I have an obsession, some people call it sick, others call it weird, I’ve even heard exciting which I can get on board with. It’s Urban Exploring, (also done in rural areas) and it can be quite costly if you’re caught in a punishable area. I have paid fines for this obsession due to not carefully picking out my exploration companions. I have extracted illness and general weakness from adventures with toxins or general bacteria overgrowth.
When I first got serious about UE I spent an abnormal amount of time inside dangerous environments crawling around large steam pipes in tunnels, rubbing my face against fungai of all sorts and asbestis, just to get to the connecting tunnel that would lead us to a building
I’ve yet to explore in my many visits to a certain property. I love the thrill of possibly getting caught, the anticipation of finding thing’s unseen by many in a long time.
Abandoned buildings, closed communities and ghost towns are unkept playgrounds for Adults who are daring.
Some people explore these places or only abandoned places with violent pasts or haunted histories. These are not attractions to me, it’s the simplicity of the isolation, the apocalyptic feeling of being one of the few remaining beings… though I don’t spend my time entertaining the idea of an apocalyptic world while inside my ruins. I enjoy the idea of being somewhere not many people will dare to venture to have an intimate glimpse at history.
Sifting through books, notebooks, photos, and old technology left behind. My favorite type of exploration is one where I have no previous history on the building. It really lets me use investigative skills to piece together the building’s purposes (sometimes multiple), its time of use and abandonment etc.
Part of my back problems are probably from the 12 plus pounds of stuff I would be able to shove into a backpack I carried in virtually empty void some supplies I deemed necessary, then left however with it barely able to zip and every thread looking direly threatened. Sometimes the hike onto a property could be up to 3 miles in the dark through woods. It depended on the level of stealth you wanted to execute. Add that to the amount of walking inside the buildings. Sometimes I would leave piles of things near doors I knew we would have to pass again so I would only have to walk with it in my bag on the way out as we passed each pile.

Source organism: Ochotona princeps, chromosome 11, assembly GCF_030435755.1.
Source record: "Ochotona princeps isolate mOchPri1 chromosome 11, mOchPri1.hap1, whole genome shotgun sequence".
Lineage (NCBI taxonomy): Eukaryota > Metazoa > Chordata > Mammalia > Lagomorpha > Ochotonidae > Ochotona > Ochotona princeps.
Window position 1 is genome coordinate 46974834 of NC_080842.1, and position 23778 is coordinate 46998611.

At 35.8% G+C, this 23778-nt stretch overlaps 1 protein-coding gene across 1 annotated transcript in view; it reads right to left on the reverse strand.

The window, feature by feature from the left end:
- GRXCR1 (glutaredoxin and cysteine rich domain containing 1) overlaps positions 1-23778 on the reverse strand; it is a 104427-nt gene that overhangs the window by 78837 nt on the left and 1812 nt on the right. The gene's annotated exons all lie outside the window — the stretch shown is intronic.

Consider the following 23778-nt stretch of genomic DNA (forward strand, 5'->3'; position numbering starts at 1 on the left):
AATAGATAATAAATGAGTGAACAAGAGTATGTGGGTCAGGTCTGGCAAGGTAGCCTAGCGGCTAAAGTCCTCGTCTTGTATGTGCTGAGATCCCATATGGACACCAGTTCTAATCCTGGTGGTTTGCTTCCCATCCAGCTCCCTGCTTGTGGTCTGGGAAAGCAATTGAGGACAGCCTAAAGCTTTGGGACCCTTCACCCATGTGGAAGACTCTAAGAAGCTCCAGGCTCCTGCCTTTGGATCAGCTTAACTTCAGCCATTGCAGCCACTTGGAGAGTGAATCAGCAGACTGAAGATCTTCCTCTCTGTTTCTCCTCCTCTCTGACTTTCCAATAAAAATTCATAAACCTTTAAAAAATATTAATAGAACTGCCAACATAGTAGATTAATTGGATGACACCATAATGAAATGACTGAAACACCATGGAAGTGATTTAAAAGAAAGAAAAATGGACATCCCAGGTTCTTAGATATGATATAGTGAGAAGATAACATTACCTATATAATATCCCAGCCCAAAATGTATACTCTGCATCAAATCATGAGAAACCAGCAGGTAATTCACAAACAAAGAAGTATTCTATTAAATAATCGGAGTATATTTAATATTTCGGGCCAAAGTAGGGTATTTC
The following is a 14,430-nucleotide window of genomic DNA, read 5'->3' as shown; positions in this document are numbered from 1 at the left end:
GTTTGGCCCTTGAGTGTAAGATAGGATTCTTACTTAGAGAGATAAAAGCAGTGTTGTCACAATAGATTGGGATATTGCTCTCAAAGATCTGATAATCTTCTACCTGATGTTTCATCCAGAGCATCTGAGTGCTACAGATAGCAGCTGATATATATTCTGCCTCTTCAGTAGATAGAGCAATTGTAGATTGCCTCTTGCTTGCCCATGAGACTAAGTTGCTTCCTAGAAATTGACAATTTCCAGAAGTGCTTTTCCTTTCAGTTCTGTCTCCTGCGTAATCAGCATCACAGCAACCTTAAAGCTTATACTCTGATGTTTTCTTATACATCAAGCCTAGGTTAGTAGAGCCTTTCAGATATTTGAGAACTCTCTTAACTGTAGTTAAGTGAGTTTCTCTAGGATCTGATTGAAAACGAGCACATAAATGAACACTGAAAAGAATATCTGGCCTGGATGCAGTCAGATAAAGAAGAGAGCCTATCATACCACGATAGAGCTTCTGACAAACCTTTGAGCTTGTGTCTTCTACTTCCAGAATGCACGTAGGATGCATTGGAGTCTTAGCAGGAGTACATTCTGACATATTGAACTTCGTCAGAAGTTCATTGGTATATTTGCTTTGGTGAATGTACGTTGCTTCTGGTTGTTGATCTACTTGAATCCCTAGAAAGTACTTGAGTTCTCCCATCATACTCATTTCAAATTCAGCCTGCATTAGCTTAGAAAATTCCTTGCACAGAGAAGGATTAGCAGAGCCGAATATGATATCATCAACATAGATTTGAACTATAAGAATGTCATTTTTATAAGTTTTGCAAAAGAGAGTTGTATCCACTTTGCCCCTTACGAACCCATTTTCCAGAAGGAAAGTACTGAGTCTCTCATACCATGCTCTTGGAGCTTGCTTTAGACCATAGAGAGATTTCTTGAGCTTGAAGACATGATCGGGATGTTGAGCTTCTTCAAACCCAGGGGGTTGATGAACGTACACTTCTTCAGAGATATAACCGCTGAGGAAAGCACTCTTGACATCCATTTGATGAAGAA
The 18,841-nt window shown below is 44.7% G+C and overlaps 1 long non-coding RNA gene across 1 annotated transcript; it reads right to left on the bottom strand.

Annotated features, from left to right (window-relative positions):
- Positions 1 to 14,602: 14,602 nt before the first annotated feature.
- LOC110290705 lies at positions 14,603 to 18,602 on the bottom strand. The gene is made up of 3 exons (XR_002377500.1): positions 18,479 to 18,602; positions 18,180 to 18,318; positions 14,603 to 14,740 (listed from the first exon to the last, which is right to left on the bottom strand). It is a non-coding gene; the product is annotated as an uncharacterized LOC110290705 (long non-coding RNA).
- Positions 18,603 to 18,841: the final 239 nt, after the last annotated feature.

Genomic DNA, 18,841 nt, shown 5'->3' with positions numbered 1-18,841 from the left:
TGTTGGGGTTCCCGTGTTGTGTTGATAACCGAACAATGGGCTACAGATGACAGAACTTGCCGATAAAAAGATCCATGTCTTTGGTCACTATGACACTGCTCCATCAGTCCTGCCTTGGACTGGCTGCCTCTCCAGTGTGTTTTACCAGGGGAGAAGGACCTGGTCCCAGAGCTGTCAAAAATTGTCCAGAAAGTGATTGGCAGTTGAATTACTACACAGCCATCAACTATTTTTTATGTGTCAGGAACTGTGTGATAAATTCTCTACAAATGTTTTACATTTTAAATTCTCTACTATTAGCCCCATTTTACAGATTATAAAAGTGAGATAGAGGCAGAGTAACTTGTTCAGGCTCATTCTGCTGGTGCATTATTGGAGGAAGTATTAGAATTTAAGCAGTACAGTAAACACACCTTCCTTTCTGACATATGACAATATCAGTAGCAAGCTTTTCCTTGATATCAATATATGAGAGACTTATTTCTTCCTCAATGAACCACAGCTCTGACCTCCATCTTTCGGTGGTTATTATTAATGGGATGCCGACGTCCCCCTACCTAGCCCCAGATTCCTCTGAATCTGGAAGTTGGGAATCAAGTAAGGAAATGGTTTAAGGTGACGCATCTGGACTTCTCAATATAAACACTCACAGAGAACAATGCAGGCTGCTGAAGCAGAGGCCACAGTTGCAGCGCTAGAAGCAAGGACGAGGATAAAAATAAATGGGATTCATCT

Through a lot of my photography you can spot random items that were extracted from an abandoned building. Old phone receivers I might be holding in a self portrait or a subject might hold in a portrait would be from one of the various buildings I explored in Detroit. It’s a small way of keeping the places and my adventures close to me. Also for the longest time I didn’t have a good camera, just a point and shoot and the level of darkness in some of these places couldn’t be penetrated well with a built in point and shoot flash. So I got into the habit of taking souvenirs from each place to prove I had been there, a common trait among explorers of all types.
I haven’t been back to many of the places I visited when younger since I got my DSLR’s despite my wanting to. There is a lot more to consider (in my book) when taking all this equipment with me than before when it was just about the exploration.
Below is a gallery of some of my photo’s from my abandoned adventures. Here is a pinterest board filled with places I’ve either been but mostly where I want to go; all are abandoned.
Some pretty interesting sites, like Bodie, CA. Image to the left taken by Dan Heller, not property of mine.
For more interesting American history through Abandoned towns and buildings, plus a lot of interesting things left behind in Russia, view my pinterest board of places I would love to photograph: Ruin Porn edition.